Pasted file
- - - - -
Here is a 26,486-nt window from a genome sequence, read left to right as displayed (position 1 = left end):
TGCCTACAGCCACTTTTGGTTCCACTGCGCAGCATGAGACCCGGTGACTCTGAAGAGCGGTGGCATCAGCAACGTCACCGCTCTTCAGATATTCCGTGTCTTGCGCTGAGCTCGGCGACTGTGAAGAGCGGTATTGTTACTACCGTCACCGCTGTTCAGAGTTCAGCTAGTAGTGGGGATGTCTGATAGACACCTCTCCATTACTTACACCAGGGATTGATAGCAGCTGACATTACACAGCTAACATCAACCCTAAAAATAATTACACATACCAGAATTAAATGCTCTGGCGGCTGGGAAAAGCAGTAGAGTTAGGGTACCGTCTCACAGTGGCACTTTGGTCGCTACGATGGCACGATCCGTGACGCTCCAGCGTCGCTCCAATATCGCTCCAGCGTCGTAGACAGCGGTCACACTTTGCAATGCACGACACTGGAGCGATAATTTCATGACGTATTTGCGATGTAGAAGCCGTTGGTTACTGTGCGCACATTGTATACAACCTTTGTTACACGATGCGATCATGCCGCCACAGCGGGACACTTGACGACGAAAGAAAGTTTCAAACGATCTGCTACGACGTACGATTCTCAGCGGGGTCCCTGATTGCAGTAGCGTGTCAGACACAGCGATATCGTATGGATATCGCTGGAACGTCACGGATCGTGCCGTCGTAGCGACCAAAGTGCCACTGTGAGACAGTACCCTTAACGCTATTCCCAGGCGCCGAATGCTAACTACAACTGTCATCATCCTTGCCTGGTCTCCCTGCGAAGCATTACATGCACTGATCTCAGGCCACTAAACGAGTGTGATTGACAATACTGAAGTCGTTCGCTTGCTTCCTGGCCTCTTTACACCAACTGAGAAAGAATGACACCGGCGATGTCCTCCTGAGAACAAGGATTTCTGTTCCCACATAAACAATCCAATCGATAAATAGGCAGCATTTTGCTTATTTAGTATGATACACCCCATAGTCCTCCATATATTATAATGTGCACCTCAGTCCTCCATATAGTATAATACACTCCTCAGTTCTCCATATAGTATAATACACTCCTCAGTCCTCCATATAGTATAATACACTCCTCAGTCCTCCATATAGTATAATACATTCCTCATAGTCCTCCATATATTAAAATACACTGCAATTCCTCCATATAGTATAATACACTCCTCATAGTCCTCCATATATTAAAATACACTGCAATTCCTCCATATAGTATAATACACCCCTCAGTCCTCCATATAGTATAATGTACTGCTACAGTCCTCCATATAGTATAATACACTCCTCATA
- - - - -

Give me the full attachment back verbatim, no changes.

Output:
Here is a 26,486-nt window from a genome sequence, read left to right as displayed (position 1 = left end):
TGCCTACAGCCACTTTTGGTTCCACTGCGCAGCATGAGACCCGGTGACTCTGAAGAGCGGTGGCATCAGCAACGTCACCGCTCTTCAGATATTCCGTGTCTTGCGCTGAGCTCGGCGACTGTGAAGAGCGGTATTGTTACTACCGTCACCGCTGTTCAGAGTTCAGCTAGTAGTGGGGATGTCTGATAGACACCTCTCCATTACTTACACCAGGGATTGATAGCAGCTGACATTACACAGCTAACATCAACCCTAAAAATAATTACACATACCAGAATTAAATGCTCTGGCGGCTGGGAAAAGCAGTAGAGTTAGGGTACCGTCTCACAGTGGCACTTTGGTCGCTACGATGGCACGATCCGTGACGCTCCAGCGTCGCTCCAATATCGCTCCAGCGTCGTAGACAGCGGTCACACTTTGCAATGCACGACACTGGAGCGATAATTTCATGACGTATTTGCGATGTAGAAGCCGTTGGTTACTGTGCGCACATTGTATACAACCTTTGTTACACGATGCGATCATGCCGCCACAGCGGGACACTTGACGACGAAAGAAAGTTTCAAACGATCTGCTACGACGTACGATTCTCAGCGGGGTCCCTGATTGCAGTAGCGTGTCAGACACAGCGATATCGTATGGATATCGCTGGAACGTCACGGATCGTGCCGTCGTAGCGACCAAAGTGCCACTGTGAGACAGTACCCTTAACGCTATTCCCAGGCGCCGAATGCTAACTACAACTGTCATCATCCTTGCCTGGTCTCCCTGCGAAGCATTACATGCACTGATCTCAGGCCACTAAACGAGTGTGATTGACAATACTGAAGTCGTTCGCTTGCTTCCTGGCCTCTTTACACCAACTGAGAAAGAATGACACCGGCGATGTCCTCCTGAGAACAAGGATTTCTGTTCCCACATAAACAATCCAATCGATAAATAGGCAGCATTTTGCTTATTTAGTATGATACACCCCATAGTCCTCCATATATTATAATGTGCACCTCAGTCCTCCATATAGTATAATACACTCCTCAGTTCTCCATATAGTATAATACACTCCTCAGTCCTCCATATAGTATAATACACTCCTCAGTCCTCCATATAGTATAATACATTCCTCATAGTCCTCCATATATTAAAATACACTGCAATTCCTCCATATAGTATAATACACTCCTCATAGTCCTCCATATATTAAAATACACTGCAATTCCTCCATATAGTATAATACACCCCTCAGTCCTCCATATAGTATAATGTACTGCTACAGTCCTCCATATAGTATAATACACTCCTCATA